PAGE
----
Is nuclear energy coming to the Philippines?

Members of the media visit the Nuclear Reactor inside the Bataan Nuclear Power Plant during a technical tour in Bataan on September 16, 2016. 2016. (AFP Photo/Noel Celis)

Southeast Asia might finally see nuclear energy for the first time ever. Recently, Russia has been urging Manila to consider the use of nuclear energy. In November 2017, Russia’s Rosatom State Atomic Energy Corporation said that both governments “…intend to cooperate in the development of national nuclear infrastructure in the Philippines to support further implementation of the peaceful nuclear program in the country.”

The Philippines are the only country in the region with a completed nuclear power plant. The power plant was completed 30 years ago under the Marcos regime in response to the 1973 oil crisis. The power plant cost the Philippines US$2.3 billion and was expected to generate 621 megawatts of power. After President Marcos was overthrown in the People Power Revolution of 1986 and the Chernobyl disaster which happened a few months later, newly-elected president Corazon Aquino decided not to operate the plant. Today, the plant has become a site of curiosity. Nikkei Asian Review reported that the plant is now visited by about 6,000 students and guests yearly.

30 years after completion, the power plant could finally start to generate power. Russia has been pushing the government of the Philippines to restart the facility. The Nikkei Asian Review reported earlier this month that 20 experts from Rosatom made a discreet visit to Bataan in 2017 to inspect the nuclear facility. The experts reported that the Bataan plant can become operational but would require repairs costing up to US$3 billion to US$4 billion. Aside from that, the experts also recommended that the Philippines should consider building more nuclear plants.

Filipino president Rodrigo Duterte is also thinking of making the Bataan plant operational. In 2016, Duterte ordered a study on the possibility of reopening the powerplant. While not part of his massive “Build, Build, Build” program, nuclear energy could be important in fueling his infrastructure projects. Furthermore, Duterte could be eyeing nuclear energy as an option to fuel the growing energy demands of the Philippines. According to data from the Philippines’ Department of Energy, the country’s energy demands is expected to triple by 2040.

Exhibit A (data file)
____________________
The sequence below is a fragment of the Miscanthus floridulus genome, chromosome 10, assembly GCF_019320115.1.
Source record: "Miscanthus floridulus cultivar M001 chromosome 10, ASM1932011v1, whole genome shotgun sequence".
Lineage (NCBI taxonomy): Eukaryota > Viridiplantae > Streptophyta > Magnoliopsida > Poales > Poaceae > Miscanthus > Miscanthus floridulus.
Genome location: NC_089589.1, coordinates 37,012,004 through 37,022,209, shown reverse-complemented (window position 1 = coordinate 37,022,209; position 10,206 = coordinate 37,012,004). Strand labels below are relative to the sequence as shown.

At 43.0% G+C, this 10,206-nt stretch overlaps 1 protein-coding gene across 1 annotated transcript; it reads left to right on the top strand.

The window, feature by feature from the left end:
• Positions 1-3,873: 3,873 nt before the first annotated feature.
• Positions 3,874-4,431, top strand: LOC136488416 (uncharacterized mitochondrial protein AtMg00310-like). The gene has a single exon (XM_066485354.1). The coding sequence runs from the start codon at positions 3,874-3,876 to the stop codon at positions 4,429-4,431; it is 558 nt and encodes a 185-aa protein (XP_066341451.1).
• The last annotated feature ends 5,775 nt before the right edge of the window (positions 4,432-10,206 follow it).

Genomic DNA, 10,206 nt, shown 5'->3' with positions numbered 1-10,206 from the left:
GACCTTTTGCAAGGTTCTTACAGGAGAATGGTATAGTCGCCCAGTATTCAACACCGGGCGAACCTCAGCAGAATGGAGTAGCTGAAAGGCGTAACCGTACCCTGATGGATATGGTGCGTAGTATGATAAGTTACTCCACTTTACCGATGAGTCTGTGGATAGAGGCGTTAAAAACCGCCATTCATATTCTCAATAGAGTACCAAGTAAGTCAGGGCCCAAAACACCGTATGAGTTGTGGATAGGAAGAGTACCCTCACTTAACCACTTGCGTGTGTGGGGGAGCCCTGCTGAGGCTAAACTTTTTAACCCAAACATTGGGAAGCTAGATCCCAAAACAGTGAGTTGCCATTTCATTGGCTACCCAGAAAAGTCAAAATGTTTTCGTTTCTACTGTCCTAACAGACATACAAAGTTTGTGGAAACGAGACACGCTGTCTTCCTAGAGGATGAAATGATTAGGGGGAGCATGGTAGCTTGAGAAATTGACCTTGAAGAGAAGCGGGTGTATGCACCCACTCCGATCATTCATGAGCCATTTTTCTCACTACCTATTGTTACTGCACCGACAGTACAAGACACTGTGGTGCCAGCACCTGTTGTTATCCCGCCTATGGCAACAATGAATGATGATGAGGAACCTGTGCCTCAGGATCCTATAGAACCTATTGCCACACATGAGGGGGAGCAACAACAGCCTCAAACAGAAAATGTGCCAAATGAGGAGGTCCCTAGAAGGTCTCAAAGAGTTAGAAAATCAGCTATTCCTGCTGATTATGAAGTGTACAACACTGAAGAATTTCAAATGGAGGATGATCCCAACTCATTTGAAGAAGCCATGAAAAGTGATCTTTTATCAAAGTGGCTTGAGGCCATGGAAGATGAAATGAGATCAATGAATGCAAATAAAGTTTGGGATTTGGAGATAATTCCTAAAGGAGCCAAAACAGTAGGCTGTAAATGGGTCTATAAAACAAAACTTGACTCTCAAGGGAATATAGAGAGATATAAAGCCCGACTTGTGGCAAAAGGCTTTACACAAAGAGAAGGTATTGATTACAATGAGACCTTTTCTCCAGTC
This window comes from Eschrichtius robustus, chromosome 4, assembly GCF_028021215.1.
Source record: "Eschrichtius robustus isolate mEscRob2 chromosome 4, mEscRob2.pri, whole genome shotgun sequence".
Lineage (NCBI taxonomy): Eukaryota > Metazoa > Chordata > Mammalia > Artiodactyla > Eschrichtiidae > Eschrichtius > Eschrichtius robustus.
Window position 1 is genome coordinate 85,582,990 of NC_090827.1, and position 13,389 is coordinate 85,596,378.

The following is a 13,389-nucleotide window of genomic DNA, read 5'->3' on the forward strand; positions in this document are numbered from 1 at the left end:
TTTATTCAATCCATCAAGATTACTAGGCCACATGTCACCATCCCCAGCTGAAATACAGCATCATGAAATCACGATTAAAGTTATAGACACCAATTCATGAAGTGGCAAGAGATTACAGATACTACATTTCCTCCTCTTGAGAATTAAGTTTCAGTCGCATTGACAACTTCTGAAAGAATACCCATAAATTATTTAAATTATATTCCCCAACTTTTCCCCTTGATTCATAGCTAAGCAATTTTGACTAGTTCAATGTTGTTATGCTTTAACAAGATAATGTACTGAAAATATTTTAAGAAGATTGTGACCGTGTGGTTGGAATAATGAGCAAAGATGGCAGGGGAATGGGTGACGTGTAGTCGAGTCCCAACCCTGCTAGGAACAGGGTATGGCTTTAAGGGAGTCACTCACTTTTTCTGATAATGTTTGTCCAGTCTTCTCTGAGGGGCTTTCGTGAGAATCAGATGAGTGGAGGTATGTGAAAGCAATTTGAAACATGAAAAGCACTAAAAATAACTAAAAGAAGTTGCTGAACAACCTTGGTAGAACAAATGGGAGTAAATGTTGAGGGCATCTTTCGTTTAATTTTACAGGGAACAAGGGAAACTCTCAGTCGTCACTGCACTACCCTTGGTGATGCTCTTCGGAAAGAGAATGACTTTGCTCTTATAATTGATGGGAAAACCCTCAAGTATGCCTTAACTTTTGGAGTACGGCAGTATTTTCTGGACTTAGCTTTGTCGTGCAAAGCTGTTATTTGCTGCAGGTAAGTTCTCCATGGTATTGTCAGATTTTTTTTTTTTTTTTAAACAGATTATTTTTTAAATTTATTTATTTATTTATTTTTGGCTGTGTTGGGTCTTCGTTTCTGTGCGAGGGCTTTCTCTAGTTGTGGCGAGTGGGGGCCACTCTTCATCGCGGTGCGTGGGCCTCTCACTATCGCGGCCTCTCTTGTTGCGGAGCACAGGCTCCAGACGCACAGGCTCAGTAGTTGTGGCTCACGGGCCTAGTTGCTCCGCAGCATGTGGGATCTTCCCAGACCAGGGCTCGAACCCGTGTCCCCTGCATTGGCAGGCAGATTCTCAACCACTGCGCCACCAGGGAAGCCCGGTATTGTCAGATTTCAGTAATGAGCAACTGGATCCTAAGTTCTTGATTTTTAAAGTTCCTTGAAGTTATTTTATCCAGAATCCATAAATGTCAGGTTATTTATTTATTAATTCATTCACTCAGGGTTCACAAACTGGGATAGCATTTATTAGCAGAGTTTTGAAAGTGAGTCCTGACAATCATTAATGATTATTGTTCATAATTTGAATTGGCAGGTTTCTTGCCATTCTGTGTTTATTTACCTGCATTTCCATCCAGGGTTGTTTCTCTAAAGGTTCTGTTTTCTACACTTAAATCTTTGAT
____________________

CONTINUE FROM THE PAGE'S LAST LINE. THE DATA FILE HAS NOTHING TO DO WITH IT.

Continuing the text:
Meanwhile, Russia’s interest in Bataan is probably economic. Nuclear energy is one of Russia’s biggest economic assets. Russia exports goods and services pertaining to nuclear energy all over the world. At the moment, they have over 20 nuclear power reactors confirmed or planned for export construction. According to the World Nuclear Association earlier this year, foreign orders totaled US$133 billion at the end of 2016.

In 2016, Vladimir Putin himself personally urged ASEAN to look into nuclear energy.

"Moscow is ready to cover the market and is ready to offer member countries projects on the construction of next generation nuclear electrical power stations,” Putin said at the Russia-ASEAN summit in Sochi.

Nuclear energy in Asia however, has been contentious to say the least. Ever since the Fukushima disaster in 2011, gaining popular support for nuclear projects has been difficult. In 2016, Vietnam decided to scrap its nuclear power plant plans with Russia and Japan after decades of nuclear-preparations citing rising costs and safety concerns.

Among the biggest safety concerns when it comes to nuclear power plants are nuclear accidents. While the Nuclear Energy Institute highlights that nuclear energy does not produce any greenhouse gasses and is the largest clean-air energy source, the reality is that a nuclear accident can cause irreversible long-term environmental damage as seen in Fukushima and Chernobyl. The amount of damage that a potential nuclear accident could cost heavily outweighs the benefits of nuclear energy.

At this point, whether Bataan will actually reopen remains unknown. The Philippines government might have a difficult task of convincing its people that a nuclear plant is needed in the country. Historically, the Philippines has always had a strong anti-nuclear sentiment. There were large demonstrations and public protests when the Bataan power plant was under construction in the 70s and 80s. We could see a resurgence of that if plans to reopen the power plant go ahead.